Today in Postal History


China to Germany
April 20, 1908

This cover is appealing to collectors since
it includes seven different stamps all of a different color.
Sending mail using as many different stamps as possible
was a popular practice in the latter 19th and early 20th centuries.
It was sent from China (the 6 English datestamps are
illegible to me) to Warmbrunn (?), Schlesien (Silesia), Germany.
It was routed Via Siberia.

The stamps are "Chinese Imperial Post."
The issue of 1905 is represented by the 2c. green, 5c. violet,
10c. ultramarine,  and the 16c. olive green (Scott 124, 127, 129, and 130).
The 1900 issue is represented by the 1c. ocher, 4c. orange brown,
and the 20c. red brown (Scott 111, 113, and 117).

Note:*  The significance of the red band occasioned
an interesting discussion of its meaning on the eBay Stamps Board.
The following is an edited comment of Sam Chiu, an expert on Chinese covers:

 ". . . In Chinese lore the color red is the most lucky color and the color used for celebrations.  So one always wants to send or receive good news rather than bad.  Initially, an "envelope" in Chinese mail before 1900 was a wrapper of white-ish native paper (chlorine was not used to bleach paper white).  The wrapper was folded in a way that the joint meets in the center.  Then a narrow strip of paper dyed red - the lucky color - was used to seal along the center. The red strip covered the entire length and even folded over at the ends to seal the top to the bottom on the back of the cover. The red band was used as a sealer out of necessity.  By 1900, this evolved to an upright envelope (Chinese write from top to bottom).  A replica of the red strip was now printed where the strip was used to seal the the wrapper.  Only the top is open. It was a case where manufacturing technology caught up with needs, but the custom of "a red band" remains and is still much in demand.  Hence a red band cover."  This cover has a preprinted red band.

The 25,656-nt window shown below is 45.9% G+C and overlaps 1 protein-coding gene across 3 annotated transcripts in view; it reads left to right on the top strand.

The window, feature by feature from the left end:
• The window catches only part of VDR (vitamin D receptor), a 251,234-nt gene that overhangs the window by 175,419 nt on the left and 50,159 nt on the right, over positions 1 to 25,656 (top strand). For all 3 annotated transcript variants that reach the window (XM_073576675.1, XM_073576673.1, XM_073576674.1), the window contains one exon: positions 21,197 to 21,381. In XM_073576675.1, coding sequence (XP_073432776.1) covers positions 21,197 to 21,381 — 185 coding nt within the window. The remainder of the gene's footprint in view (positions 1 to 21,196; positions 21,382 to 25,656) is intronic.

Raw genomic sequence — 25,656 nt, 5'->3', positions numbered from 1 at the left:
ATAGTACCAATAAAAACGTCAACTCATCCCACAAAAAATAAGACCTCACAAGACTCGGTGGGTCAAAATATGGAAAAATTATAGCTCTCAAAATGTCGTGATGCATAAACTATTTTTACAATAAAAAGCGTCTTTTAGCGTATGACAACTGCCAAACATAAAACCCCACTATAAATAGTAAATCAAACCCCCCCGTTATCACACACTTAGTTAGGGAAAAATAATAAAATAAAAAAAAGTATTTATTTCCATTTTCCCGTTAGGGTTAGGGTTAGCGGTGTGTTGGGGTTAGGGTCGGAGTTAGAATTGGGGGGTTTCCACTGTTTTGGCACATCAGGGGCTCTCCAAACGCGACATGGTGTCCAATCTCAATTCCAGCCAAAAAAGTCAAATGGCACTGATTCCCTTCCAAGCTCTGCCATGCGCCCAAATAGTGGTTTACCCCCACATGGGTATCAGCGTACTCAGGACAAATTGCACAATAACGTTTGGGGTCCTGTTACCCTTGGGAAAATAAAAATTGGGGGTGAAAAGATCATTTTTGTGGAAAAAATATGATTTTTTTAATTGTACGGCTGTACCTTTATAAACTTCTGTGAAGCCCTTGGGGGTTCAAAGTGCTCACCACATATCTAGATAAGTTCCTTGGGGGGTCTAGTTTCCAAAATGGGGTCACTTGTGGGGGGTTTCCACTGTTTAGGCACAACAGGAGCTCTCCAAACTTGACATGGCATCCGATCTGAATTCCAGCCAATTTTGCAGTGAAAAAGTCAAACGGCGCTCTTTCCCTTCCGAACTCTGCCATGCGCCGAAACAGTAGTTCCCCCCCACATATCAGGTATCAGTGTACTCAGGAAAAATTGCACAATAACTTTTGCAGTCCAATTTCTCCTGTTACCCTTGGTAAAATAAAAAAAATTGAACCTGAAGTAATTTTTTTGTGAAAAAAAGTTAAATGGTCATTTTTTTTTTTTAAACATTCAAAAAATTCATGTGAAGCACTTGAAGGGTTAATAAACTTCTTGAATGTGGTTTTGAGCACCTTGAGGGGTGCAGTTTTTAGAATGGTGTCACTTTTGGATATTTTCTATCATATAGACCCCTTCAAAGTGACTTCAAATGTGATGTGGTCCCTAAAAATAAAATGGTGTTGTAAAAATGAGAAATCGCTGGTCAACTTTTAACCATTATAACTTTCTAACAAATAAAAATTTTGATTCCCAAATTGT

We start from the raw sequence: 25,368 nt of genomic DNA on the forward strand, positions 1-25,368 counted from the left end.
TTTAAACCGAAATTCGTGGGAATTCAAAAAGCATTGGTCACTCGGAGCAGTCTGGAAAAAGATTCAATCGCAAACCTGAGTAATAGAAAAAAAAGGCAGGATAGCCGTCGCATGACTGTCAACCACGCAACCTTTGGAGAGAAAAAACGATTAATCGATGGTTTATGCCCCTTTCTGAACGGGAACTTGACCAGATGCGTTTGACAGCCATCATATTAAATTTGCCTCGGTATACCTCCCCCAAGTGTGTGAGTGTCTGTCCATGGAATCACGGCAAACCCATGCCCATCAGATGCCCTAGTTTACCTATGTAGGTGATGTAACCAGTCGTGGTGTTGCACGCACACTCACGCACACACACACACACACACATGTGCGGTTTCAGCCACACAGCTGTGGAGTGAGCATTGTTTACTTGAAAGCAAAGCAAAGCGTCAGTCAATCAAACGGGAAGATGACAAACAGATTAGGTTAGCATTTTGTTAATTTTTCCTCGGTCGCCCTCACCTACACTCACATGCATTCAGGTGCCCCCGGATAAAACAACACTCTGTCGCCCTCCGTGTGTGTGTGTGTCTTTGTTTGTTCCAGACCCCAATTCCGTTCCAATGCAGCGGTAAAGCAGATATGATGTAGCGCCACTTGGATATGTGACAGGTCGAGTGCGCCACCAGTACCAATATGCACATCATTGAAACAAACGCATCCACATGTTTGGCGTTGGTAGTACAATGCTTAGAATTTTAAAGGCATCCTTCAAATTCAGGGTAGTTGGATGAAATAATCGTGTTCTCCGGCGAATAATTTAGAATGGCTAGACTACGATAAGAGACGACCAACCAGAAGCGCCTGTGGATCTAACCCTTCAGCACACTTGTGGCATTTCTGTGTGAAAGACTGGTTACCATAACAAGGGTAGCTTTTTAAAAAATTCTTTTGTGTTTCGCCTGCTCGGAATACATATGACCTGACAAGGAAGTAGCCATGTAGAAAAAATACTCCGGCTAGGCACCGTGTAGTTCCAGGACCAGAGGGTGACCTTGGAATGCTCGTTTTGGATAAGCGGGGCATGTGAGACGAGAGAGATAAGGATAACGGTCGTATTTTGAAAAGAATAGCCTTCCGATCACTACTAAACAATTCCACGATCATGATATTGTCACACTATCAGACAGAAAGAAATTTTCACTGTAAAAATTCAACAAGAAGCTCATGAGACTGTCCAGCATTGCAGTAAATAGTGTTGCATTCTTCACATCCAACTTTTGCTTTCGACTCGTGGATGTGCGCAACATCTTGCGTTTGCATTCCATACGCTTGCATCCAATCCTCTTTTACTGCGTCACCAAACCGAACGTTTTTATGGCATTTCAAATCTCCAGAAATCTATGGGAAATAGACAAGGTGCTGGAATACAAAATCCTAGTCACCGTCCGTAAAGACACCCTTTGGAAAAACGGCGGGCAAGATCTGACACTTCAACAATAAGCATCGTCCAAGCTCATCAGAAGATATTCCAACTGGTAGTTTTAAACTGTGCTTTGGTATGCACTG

*Our special thanks go to both Mr. Chiu for the answer
and to Vic who posed the original question and ferreted out this very nice answer from Mr. Chiu.

Thanks, too, to contributors Jim W-S, Paul, and, especially, to Dan
who provided essentially the same explanation of the significance of the red band.


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Pastnotes Index - The First 300 and the Next 208
provides more tidbits about stamps and collectors.

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